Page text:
My ongoing journey into the world of sourdough began a couple of months into the COVID-19 lockdown. It seemed like everyone was trapped at home and baking sourdough. I’ve always loved sourdough bread, but the whole feeding-the-starter-every-day thing was more than I was willing to take on. But what the heck. I was stuck at home too, so I decided to jump in and see how far I could go with it.
I started my journey on May 27. Today, 75 days later, Seymour is still alive. (Someone told me early on I needed to name my starter, and Seymour came to mind. You know, Little Shop of Horrors, “Feed me!”)
Right off the bat, let me make it clear that I am not a baker. I’m a pretty decent cook, but the whole flour and dough thing wasn’t a part of my upbringing, which is where I’m convinced it needs to start. There’s no substitute for experiencing how dough feels at an early age. All the well meaning descriptors–wet, dry, tacky, etc.–are useless if you’ve never actually had your hands on a dough ball. What little knowledge I have about baking has taken 20 years of trial and error to accumulate. Said another way, if I can do it, anyone can.
The Sourdough Starter
I watched many YouTube videos when I set out on this sourdough journey. It’s amazing how many details people leave out even when they’re trying to be detailed. Little things like whether to use a new container every time I feed my starter, or whether I can feed (or use) it right when it comes out of the fridge or if I should let it sit and warm up a little first, and a whole host of other other questions I had to work out on my own.
I settled on two videos. This is the first.
They talk about feeding the starter for 14 days after making it from scratch, but a chef friend of mine said it takes around 4 weeks to really take hold, and I took his advice. Truth be told, the actual baking part was a little intimidating to me, so I was fine with putting it off for a while.
So, my sourdough journey began with a mixture of 5 ounces of flour, 5 ounces of water, 72 hours for the initial starter to establish itself, then 4 weeks of daily feedings that consisted of 2 ounces water, 2 ounces starter and about 2.5 ounces of flour. After that, Seymour went into the fridge and I now feed him once a week. I do every feeding in a fresh, clean container. I heard stories of mold and other complications that can result from reusing containers, so I decided to play it safe from the start.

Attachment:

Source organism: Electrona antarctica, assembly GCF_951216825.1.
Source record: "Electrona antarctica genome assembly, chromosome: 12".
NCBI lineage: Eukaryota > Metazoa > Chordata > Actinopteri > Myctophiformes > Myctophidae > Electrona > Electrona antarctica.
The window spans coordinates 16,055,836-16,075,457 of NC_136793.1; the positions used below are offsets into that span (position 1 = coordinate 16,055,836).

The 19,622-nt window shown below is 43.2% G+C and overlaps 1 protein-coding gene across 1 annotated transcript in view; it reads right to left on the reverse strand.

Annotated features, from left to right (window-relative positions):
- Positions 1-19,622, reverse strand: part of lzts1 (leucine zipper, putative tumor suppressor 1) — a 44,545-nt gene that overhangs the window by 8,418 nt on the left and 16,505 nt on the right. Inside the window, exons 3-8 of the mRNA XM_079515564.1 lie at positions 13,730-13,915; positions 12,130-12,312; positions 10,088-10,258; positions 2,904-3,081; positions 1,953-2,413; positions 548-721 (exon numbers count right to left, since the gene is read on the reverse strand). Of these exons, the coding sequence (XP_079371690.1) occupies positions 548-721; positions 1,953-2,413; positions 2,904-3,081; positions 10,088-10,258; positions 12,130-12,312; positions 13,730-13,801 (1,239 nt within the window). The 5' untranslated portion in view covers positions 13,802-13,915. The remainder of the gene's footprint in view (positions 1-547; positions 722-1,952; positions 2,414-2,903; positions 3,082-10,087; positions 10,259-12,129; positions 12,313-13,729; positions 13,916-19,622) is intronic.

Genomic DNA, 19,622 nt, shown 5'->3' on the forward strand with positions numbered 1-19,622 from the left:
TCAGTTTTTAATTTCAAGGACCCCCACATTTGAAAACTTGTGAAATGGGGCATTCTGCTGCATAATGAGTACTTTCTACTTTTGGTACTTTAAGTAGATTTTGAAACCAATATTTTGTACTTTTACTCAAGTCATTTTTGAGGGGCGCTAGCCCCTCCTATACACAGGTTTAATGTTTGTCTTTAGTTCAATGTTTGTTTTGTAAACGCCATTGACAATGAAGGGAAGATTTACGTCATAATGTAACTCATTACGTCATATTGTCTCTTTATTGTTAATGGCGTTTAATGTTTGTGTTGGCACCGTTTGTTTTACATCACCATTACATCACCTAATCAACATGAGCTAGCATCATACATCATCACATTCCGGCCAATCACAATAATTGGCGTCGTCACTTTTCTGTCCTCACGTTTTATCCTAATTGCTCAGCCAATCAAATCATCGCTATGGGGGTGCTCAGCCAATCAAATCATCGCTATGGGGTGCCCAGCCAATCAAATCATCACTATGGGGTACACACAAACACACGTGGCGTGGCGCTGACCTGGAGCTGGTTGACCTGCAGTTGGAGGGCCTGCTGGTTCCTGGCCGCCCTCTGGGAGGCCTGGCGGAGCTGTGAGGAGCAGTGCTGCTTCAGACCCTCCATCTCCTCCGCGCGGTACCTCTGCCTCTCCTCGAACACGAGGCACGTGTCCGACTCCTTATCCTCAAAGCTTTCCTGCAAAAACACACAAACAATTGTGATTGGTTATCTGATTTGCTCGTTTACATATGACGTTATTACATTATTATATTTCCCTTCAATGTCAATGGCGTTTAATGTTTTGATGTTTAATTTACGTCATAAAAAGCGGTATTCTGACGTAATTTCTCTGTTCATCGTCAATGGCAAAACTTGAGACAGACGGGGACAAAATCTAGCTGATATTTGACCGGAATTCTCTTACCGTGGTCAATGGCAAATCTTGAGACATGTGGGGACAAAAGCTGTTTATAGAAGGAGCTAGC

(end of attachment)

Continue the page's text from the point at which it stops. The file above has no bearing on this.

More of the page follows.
While I put off any actual baking, I did make a variety of things–flatbreads, waffles, crepes, pizzas, casserole toppings, etc.–from the discards along the way starting on Day 7. (Every time you feed the starter in a fresh container, the leftover is known as “discard,” which you can season and fry in a pan, or compost, or whatever.) It was interesting to watch how Seymour was developing with each passing day.
Baking Sourdough Bread
After 4 weeks, I braved my first loaf. The baking part of the above video didn’t work out as well as I’d hoped. My loaf came out somewhat flat. I’ve since learned the term for that is “oven spring.” I didn’t achieve it.
After doing some research, I figured out what went wrong. First, I over-hydrated the dough. Too much water. The second was using only all-purpose flour. It would have been better if I had used something with more protein. Unfortunately, in the early COVID days, the shelves were mostly bare and any kind of flour was hard to come by, and when you did get some, it was usually AP. Still, it was bread, and it was tasty. And it validated Seymour, which was my main concern at this stage.
I’ve since been able to find whole wheat and bread flour, and do more research. I came across this video, which has been my mainstay for the last few loaves.